Triathlons are amazing events because anyone can compete. For those who want to finish a beginner triathlon, various distances and supportive race environments allow people of all abilities to swim, bike and run—or, as some have paraphrased, “float, coast and stroll.”
The first organized triathlon was in Mission Bay (San Diego, California) in 1974, and the sport has exploded in recent years. Each year, the Ironman World Championships are held in Kona, Hawaii, where triathletes swim 2.4 miles, bike 112 miles and run 26.2 miles. Yes, they run a marathon after swimming almost two and a half miles in the ocean and biking over 100 miles in the heat.
Fortunately for the rest of us, beginner triathlons (a.k.a., sprint-distance events) also exist:
- Swim ¼ to ½ mile (400-800 meters)
- Bike 6.2 to 15 miles (10-20K)
- Run 2 to 4 miles (4-6K)
This article provide beginner triathletes with an overview of the sport and preps them for race day. Rather than a complete “Triathlon 101,” it gets down to the nitty-gritty of a triathlon training program. The best way to reduce race day anxiety is to train properly.
Specificity of Training
If you are moving to triathlon from another sport, you probably have a good fitness base. But all forms of fitness and training are specific. Soccer players, for example, have incredible metabolic “engines” and can run up to 6 miles in a game. But “jog–sprint–stop” for 6 miles is a different process for the body than running 6 miles straight.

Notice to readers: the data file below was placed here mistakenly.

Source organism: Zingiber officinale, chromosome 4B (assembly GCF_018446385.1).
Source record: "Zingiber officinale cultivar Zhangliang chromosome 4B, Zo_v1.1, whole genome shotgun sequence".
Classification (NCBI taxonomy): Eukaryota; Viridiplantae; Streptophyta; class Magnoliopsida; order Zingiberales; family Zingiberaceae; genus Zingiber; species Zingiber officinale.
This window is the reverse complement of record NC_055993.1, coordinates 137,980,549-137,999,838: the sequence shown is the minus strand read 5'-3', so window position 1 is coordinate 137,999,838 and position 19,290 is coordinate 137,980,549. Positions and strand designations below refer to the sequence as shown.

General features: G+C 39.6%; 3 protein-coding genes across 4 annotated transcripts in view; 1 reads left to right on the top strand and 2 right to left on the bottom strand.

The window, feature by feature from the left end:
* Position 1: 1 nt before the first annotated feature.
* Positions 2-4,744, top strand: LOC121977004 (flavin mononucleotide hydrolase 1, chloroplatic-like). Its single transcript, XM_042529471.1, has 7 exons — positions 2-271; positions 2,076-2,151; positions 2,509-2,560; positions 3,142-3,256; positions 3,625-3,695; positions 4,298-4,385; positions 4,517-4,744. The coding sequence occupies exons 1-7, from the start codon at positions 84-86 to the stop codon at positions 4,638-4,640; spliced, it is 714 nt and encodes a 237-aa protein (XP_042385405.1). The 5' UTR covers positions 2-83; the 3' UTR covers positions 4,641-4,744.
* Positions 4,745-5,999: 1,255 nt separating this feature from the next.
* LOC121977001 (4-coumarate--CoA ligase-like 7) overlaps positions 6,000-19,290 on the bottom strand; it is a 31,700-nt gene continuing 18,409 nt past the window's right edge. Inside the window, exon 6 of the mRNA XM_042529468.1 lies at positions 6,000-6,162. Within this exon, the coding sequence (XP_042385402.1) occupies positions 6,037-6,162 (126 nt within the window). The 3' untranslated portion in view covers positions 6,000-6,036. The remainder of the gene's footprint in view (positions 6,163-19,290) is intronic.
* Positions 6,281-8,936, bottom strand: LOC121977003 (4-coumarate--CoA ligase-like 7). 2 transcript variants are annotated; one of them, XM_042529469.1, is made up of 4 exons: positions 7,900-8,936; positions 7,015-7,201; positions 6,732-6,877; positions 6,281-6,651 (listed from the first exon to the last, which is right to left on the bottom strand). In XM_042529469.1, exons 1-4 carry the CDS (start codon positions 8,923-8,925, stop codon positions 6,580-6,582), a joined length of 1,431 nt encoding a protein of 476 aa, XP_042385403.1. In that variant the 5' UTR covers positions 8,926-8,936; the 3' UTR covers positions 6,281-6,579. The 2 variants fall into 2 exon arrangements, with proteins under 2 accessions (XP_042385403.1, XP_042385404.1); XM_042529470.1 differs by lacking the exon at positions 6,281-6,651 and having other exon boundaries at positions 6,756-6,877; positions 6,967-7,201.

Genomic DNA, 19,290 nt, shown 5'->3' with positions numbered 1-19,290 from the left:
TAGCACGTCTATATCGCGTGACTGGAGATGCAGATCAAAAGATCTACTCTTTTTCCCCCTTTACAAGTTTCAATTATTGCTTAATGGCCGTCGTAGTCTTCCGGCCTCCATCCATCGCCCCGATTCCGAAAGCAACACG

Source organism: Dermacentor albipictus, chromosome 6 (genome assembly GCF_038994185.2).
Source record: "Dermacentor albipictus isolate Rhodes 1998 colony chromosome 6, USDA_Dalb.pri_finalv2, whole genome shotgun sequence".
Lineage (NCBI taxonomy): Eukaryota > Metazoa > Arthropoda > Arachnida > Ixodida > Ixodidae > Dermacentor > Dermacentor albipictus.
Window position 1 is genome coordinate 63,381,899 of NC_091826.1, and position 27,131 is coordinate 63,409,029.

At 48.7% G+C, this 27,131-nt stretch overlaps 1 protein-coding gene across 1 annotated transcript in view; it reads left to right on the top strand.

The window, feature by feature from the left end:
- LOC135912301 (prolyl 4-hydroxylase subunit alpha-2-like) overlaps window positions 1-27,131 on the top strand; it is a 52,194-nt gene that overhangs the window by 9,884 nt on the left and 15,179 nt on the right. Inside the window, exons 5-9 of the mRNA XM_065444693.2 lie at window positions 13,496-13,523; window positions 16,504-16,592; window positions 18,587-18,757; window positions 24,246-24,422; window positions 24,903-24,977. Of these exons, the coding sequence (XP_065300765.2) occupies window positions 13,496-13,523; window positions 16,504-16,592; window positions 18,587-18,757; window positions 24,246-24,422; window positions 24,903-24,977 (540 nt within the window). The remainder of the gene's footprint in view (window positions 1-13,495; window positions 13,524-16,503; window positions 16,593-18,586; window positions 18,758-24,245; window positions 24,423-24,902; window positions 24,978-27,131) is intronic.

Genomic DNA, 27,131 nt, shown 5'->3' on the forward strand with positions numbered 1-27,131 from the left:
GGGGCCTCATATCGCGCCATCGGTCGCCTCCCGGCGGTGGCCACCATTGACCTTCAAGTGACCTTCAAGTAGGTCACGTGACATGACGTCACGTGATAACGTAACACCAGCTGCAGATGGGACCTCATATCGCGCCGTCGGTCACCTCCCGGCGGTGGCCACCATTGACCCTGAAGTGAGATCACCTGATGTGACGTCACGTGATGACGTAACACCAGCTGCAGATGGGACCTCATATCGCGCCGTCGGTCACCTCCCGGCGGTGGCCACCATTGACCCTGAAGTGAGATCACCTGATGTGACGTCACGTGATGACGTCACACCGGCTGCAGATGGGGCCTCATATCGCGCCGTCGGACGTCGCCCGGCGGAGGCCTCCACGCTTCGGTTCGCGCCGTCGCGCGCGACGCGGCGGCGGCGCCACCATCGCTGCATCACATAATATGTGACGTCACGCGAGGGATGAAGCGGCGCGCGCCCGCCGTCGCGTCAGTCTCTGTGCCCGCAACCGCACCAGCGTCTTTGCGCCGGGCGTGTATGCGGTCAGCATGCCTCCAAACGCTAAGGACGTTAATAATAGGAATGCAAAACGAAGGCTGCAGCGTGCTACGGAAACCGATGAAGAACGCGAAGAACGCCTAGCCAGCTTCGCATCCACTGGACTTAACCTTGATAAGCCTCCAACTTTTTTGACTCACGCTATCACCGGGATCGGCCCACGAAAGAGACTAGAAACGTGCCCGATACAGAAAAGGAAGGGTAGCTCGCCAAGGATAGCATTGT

The goal is to make your triathlon race day experience enjoyable. You should push yourself and make it challenging at times, but the race should not be an uphill battle with a headwind the entire time. Therefore, part of your training should mimic the intensity of race day (short-duration, high-intensity intervals).
Another key part of triathlon training is the “brick workout”—a swim or bike ride followed by a run—so named because your legs will feel as heavy as bricks. Teaching the leg muscles to turn over quickly while fatigued is very important.
The 5 Components of Triathlon
Triathlon events actually have 5 components: Swim, Bike, Run, Transitions and Nutrition. The last two are crucial parts of your training. Triathletes transition twice during the race—from the swim to the bike and from the bike to the run. Learning how to quickly take off a wetsuit and switch from biking to running shoes can set you apart on race day.
Nutrition becomes more important in the longer races, but even during a sprint, you should stay hydrated and not eat anything new on race day. Practice your pre-race meals before your long workouts and attend to your hydration during all workouts.
Consistency is King
If you cannot stick to the training plan 100 percent, its better to pick up where you left off than to cram four weeks of training into two. It is also better to shorten a workout than to skip it entirely.
Above all, have fun with your new sport. Encourage (or dare) a friend to train and race with you. But come race day, compete only against yourself. If it’s your first triathlon, you are guaranteed to set a PR (personal record)!